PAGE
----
The long-awaited wireless price wars have arrived and it appears that carriers big and small are well aware.
Verizon Wireless’ announcement last week to lower the price of its unlimited calling plans was probably the most high-profile drop. AT&T followed suit in a matter of hours.
Sprint and T-Mobile USA? Well, they chose to stay where they were at, as both T-Mo and Sprint have been cheaper all along. The two carriers spent the week firing off press releases that let the world know that not only were they cheaper, they’re still cheaper than their larger rivals.
So what are the specifics? As far as voice is concerned, which is the product of choice for discounting as operators realize data is the revenue generator of the future, the cuts are significant. Verizon Wireless slashed its individual unlimited voice to $69.99. Family unlimited voice at Verizon Wireless now goes for $89.99. AT&T followed suit with the same prices.
It looks like T-Mobile and Sprint tie with their $99.99 unlimited everything plans. These include texting, data and voice. Verizon Wireless and AT&T’s individual all-you-can-eat plans come in at $119.99.
U.S. Cellular announced that it, too, would be rolling out unlimited voice plans for its customers. The regional carrier will offer unlimited nationwide calling for $69.99 and a family nationwide unlimited plan for $119.99.
Even the smaller prepaid entities are getting involved. Just last week, MetroPCS announced new unlimited nationwide talk, text and Web service plans ranging from $40 to $60 per month.
Page Plus Cellular says it will lower the per-minute price of its prepaid calling cards. In a press release, the MVNO said that its rates had previously ranged between 6 cents and 12 cents per minute, depending on the denomination of the refill card. However, with more minutes being added to each card, the per-minute rate will now be 4 cents to 10 cents.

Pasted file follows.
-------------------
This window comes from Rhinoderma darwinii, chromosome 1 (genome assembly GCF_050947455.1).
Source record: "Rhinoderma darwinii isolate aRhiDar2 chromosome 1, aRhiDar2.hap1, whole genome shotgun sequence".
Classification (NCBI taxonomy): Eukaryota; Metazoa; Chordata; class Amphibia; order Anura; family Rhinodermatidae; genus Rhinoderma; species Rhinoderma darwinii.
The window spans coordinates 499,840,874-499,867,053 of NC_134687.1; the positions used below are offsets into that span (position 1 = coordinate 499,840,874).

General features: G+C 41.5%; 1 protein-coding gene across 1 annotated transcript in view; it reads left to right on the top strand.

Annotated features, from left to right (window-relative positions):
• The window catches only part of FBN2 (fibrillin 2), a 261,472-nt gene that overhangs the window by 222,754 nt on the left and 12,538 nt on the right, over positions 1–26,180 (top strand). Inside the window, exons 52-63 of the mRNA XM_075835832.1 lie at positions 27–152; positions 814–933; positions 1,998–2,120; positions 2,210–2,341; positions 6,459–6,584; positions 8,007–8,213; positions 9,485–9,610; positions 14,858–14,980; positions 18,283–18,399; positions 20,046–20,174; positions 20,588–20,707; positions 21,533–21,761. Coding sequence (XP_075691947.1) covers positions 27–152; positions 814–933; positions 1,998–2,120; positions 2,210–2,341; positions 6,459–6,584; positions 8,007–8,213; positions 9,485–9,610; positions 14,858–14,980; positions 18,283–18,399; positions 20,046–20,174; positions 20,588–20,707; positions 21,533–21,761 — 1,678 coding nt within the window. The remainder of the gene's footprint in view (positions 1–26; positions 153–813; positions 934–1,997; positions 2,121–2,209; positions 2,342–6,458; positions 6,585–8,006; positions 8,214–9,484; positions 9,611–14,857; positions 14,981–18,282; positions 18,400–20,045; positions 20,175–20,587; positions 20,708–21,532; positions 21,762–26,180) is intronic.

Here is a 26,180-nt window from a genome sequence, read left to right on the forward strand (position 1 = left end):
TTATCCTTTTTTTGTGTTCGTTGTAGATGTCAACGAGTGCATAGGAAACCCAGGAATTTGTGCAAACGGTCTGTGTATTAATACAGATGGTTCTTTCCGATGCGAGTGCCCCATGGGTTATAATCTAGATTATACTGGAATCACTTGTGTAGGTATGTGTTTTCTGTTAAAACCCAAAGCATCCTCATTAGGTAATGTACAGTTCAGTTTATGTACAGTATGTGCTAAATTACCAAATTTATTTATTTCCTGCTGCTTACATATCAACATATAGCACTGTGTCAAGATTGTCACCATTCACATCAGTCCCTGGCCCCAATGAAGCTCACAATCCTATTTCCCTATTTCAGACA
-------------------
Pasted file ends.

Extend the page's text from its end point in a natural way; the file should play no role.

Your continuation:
Chris Collins, mobile packaging and pricing analyst for the Yankee Group, says the current pricing war represents the third stage in the game for carriers.
“It seems as if there’s been this back and forth in terms of competing on device, which we saw this summer… Then it shifted to the network between AT&T and Verizon Wireless… and if neither of those worked or landed a knock-out punch, then you go to price, and that’s what we’re seeing here,” he says, adding that it’s all part of bigger trend toward consolidating the market with AT&T and Verizon emerging as one and two. “The question is, who comes out on top and how big of a share gain can they achieve?” Collins says.
A top down disturbance means just that and affects everyone in the food chain, which means even the smaller regional carriers need to at least match the big guy to compete. Collins says it’s more of the same tough road ahead for these carriers.
“They were in a tough spot 18 months ago, they’ll be in an even worse spot a year from now, but I don’t think that’s anything new. Yes, this makes it harder to compete, but a lot of people are still going to want a third or fourth option in their particular market… There is always going to be a demand for an alternative,” he says.
Regardless of how it all plays out, Collins says this is the beginning of a shake-up that has the potential to dramatically change the landscape of the industry. “This is what happens when a market matures and it could squeeze out everyone in the middle, quite frankly,” he says.